Frozenheim Review: Build up your village to burn down others!
When I previewed Frozenheim around this time last year, I was pretty content with the overall experience. It was a chill, relaxing city-builder with the occasional battle thrown in the mix, neither one really feeling particularly urgent or complex (i.e., my type of game). I mean, yes, obviously the game threw nord hordes at you and you, in turn, threw hordes of nords at them, but in between all that nord-hordery was a lovely village sim where townsfolk went about their business and seasons passed in the blink of an eye. I was excited to see how the dev team built up the game from there, but for the most part, I already found it to be enjoyable, albeit a bit on the short side. How does it fare a year later?
If I’m being honest, about the same?
I mean that in a good way, but I also mean that in a less than good way. But if you’ll notice, I did not use the word “bad” on purpose, and that’s because it is absolutely NOT bad.
Hear me out.
Frozenheim is touted as a RTS-meets-colony-sim type game where you plunder and pillage, then build your village. Half your time is going to be spent building up your tiny little town, while the other half focuses on either looting another tribe’s village or defending your own against said other tribe’s attacks. Boasting “rich settlement management mechanics” set in a “Norse folklore-inspired mythical realm,” Frozenheim has gone from a mostly positive rating from Early Access to a Mixed rating upon launch, which… honestly, isn’t completely fair, because it absolutely delivers the first thing it says it is (serene), but I can kinda see why there’s some disappointment, because it’s a bit light on the colony sim aspect.
RTS stuff is pretty cool tho, especially if you’re a big fan of games like Age of Empires. But I think a person’s playstyle is what will make or break the experience in Frozenheim. If you’re playing for the RTS experience only, it almost feels like there’s a colony simulator in the way. If you’re playing it for the city-building aspect, you’ll find it a bit lacking in comparison to others.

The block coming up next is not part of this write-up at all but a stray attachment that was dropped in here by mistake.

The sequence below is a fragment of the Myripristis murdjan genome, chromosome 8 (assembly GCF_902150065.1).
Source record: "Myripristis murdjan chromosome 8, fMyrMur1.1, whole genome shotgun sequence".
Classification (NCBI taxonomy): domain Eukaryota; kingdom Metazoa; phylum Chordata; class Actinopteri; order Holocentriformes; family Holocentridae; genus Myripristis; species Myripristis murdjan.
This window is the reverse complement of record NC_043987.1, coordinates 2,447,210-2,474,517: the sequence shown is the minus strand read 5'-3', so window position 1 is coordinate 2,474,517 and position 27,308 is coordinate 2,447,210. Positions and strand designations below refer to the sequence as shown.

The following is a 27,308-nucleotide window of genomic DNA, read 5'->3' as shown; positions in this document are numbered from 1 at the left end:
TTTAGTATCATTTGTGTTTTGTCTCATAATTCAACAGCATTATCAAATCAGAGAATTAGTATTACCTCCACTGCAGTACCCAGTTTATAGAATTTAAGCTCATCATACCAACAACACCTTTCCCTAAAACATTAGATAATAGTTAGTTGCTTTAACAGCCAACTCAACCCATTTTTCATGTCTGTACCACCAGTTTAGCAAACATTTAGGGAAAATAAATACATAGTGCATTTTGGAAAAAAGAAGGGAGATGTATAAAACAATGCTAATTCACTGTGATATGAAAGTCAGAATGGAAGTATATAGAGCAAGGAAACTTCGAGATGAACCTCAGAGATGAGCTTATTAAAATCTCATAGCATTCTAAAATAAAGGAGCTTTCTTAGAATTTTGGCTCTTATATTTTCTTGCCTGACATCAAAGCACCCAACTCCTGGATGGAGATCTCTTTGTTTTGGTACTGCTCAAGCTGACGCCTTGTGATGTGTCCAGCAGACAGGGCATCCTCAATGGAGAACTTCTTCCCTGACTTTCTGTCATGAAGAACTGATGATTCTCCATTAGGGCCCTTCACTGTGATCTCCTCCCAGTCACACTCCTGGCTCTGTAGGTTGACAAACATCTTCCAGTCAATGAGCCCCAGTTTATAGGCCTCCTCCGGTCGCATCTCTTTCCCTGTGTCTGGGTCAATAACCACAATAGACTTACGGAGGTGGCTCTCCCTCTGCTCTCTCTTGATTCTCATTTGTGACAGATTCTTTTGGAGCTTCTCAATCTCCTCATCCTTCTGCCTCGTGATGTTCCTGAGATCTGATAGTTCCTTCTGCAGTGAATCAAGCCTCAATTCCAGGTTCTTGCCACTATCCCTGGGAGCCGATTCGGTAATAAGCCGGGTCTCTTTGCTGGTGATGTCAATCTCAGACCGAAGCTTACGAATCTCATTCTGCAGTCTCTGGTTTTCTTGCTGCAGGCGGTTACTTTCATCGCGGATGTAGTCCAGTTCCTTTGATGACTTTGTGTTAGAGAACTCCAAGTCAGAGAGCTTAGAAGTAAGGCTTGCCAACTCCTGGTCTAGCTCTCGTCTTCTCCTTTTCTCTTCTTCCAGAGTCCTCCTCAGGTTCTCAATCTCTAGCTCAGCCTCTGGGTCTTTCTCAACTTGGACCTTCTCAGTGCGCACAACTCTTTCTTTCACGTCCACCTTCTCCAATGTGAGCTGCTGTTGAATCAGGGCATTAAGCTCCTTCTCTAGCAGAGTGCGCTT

Where Frozenheim shines is if you toe the line it carefully straddles between the two genres. There’s a desire to build up your village and contentedly watch as the townsfolk pound pathways into the ground as they ferry resources to and fro, but spending too much time doing that leaves you vulnerable to attack. That is, of course, unless you also build up your horde and simultaneously conquer the nearest enemy village. After all, the best defense is a good offense, right?
In that sense, players will need to either love both genres to the point where they want something completely different or mitigate their expectations to recognize that neither is extremely in-depth. Both genres are present, but focusing heavily on one over the other will spell doom, either for the vulnerable settlement or unprepared horde. In my first playthrough I made the mistake of getting too comfortable after a successful raid, building up my village to establish a base before the snow rolled in, only to watch helplessly as another horde beached its longboats and made quick work of my nascent town. Striking the balance isn’t just necessary, it’s the point of the game.
Keeping that mantra of balance in mind, I really enjoyed my time with Frozenheim — it had lovely music, interesting pacing, and a fun mixture of genres. It was, however, not a very in-depth experience mechanics-wise, and I felt like I had played through everything it had to offer within the first few hours. Repetitive gameplay isn’t bad of course — I’ve played Katamari for years as a stress relief game — but I know that can be the kind of thing people get stuck on. A silver lining in that is that Frozenheim is a multiplayer game as well, so if you feel like you’ve seen all there is to see and conquered all there is to conquer, test that theory against a friend who feels bored of solo nord-hordery.
Frozenheim is probably the most serene war-mongering game I’ve ever played, with a lot of fun details that truly flesh out the entire experience. Not quite a city-builder but not entirely a full-on RTS, Frozenheim toes a themed line between the two genres in a fascinating, relaxing way. It has the potential to be a much more in-depth challenge, but for now, it’s a somewhat casual romp through Scandinavian lands (until a neighboring Nord horde burns your village down, of course). If you’re ready to plunder and pillage, then build up your village, Frozenheim awaits those with a lust for blood (and an eye for Viking carpentry).
Final Verdict: 3.5/5
Available on: PC (Reviewed); Publisher: Hyperstrange; Developer: Paranoid Interactive; Players: 1 – 8; Released: June 16, 2022; MSRP: $19.99
Full disclosure: This review is based on a copy of Frozenheim provided by the publisher.